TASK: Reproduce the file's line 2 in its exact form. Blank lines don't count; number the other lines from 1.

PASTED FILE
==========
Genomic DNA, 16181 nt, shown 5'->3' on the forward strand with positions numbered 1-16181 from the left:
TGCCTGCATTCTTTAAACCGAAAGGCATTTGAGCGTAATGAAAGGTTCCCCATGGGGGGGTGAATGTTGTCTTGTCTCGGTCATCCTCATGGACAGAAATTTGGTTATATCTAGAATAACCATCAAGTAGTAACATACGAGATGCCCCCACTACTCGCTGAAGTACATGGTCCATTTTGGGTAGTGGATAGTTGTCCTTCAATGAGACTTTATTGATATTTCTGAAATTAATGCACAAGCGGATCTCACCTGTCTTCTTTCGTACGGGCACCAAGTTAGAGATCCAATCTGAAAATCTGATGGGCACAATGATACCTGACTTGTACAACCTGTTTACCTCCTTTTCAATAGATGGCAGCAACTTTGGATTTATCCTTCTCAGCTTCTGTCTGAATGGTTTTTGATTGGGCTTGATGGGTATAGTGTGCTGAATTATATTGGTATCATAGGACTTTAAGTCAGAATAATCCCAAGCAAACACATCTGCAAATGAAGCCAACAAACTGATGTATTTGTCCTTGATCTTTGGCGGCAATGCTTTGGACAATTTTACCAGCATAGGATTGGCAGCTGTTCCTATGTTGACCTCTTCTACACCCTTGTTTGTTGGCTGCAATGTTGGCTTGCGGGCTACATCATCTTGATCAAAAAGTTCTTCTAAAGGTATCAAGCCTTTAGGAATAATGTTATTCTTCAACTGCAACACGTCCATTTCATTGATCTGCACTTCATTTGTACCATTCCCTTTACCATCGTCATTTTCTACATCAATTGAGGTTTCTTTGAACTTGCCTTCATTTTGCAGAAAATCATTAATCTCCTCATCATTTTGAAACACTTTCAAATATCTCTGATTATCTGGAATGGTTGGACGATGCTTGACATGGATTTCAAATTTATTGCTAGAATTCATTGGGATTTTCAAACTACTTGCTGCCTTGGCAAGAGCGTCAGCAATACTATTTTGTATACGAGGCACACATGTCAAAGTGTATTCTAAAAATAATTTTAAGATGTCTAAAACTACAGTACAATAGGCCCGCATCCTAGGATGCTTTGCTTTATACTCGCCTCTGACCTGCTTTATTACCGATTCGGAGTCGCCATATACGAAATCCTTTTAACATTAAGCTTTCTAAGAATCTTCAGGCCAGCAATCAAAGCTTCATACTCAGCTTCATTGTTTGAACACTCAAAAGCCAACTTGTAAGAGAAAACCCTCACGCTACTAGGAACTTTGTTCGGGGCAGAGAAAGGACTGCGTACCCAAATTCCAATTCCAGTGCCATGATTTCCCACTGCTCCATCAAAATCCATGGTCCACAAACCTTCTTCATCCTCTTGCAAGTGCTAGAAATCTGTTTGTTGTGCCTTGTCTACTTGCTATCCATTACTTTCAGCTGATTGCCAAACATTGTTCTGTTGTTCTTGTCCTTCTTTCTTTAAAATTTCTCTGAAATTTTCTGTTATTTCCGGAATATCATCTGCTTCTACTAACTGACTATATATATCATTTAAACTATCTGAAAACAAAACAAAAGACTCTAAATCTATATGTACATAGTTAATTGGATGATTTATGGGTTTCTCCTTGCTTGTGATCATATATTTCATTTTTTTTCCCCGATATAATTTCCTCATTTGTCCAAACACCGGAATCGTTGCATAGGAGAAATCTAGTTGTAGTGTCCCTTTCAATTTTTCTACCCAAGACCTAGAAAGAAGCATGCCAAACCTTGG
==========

TGCCTGCATTCTTTAAACCGAAAGGCATTTGAGCGTAATGAAAGGTTCCCCATGGGGGGGTGAATGTTGTCTTGTCTCGGTCATCCTCATGGACAGAAATTTGGTTATATCTAGAATAACCATCAAGTAGTAACATACGAGATGCCCCCACTACTCGCTGAAGTACATGGTCCATTTTGGGTAGTGGATAGTTGTCCTTCAATGAGACTTTATTGATATTTCTGAAATTAATGCACAAGCGGATCTCACCTGTCTTCTTTCGTACGGGCACCAAGTTAGAGATCCAATCTGAAAATCTGATGGGCACAATGATACCTGACTTGTACAACCTGTTTACCTCCTTTTCAATAGATGGCAGCAACTTTGGATTTATCCTTCTCAGCTTCTGTCTGAATGGTTTTTGATTGGGCTTGATGGGTATAGTGTGCTGAATTATATTGGTATCATAGGACTTTAAGTCAGAATAATCCCAAGCAAACACATCTGCAAATGAAGCCAACAAACTGATGTATTTGTCCTTGATCTTTGGCGGCAATGCTTTGGACAATTTTACCAGCATAGGATTGGCAGCTGTTCCTATGTTGACCTCTTCTACACCCTTGTTTGTTGGCTGCAATGTTGGCTTGCGGGCTACATCATCTTGATCAAAAAGTTCTTCTAAAGGTATCAAGCCTTTAGGAATAATGTTATTCTTCAACTGCAACACGTCCATTTCATTGATCTGCACTTCATTTGTACCATTCCCTTTACCATCGTCATTTTCTACATCAATTGAGGTTTCTTTGAACTTGCCTTCATTTTGCAGAAAATCATTAATCTCCTCATCATTTTGAAACACTTTCAAATATCTCTGATTATCTGGAATGGTTGGACGATGCTTGACATGGATTTCAAATTTATTGCTAGAATTCATTGGGATTTTCAAACTACTTGCTGCCTTGGCAAGAGCGTCAGCAATACTATTTTGTATACGAGGCACACATGTCAAAGTGTATTCTAAAAATAATTTTAAGATGTCTAAAACTACAGTACAATAGGCCCGCATCCTAGGATGCTTTGCTTTATACTCGCCTCTGACCTGCTTTATTACCGATTCGGAGTCGCCATATACGAAATCCTTTTAACATTAAGCTTTCTAAGAATCTTCAGGCCAGCAATCAAAGCTTCATACTCAGCTTCATTGTTTGAACACTCAAAAGCCAACTTGTAAGAGAAAACCCTCACGCTACTAGGAACTTTGTTCGGGGCAGAGAAAGGACTGCGTACCCAAATTCCAATTCCAGTGCCATGATTTCCCACTGCTCCATCAAAATCCATGGTCCACAAACCTTCTTCATCCTCTTGCAAGTGCTAGAAATCTGTTTGTTGTGCCTTGTCTACTTGCTATCCATTACTTTCAGCTGATTGCCAAACATTGTTCTGTTGTTCTTGTCCTTCTTTCTTTAAAATTTCTCTGAAATTTTCTGTTATTTCCGGAATATCATCTGCTTCTACTAACTGACTATATATATCATTTAAACTATCTGAAAACAAAACAAAAGACTCTAAATCTATATGTACATAGTTAATTGGATGATTTATGGGTTTCTCCTTGCTTGTGATCATATATTTCATTTTTTTTCCCCGATATAATTTCCTCATTTGTCCAAACACCGGAATCGTTGCATAGGAGAAATCTAGTTGTAGTGTCCCTTTCAATTTTTCTACCCAAGACCTAGAAAGAAGCATGCCAAACCTTGG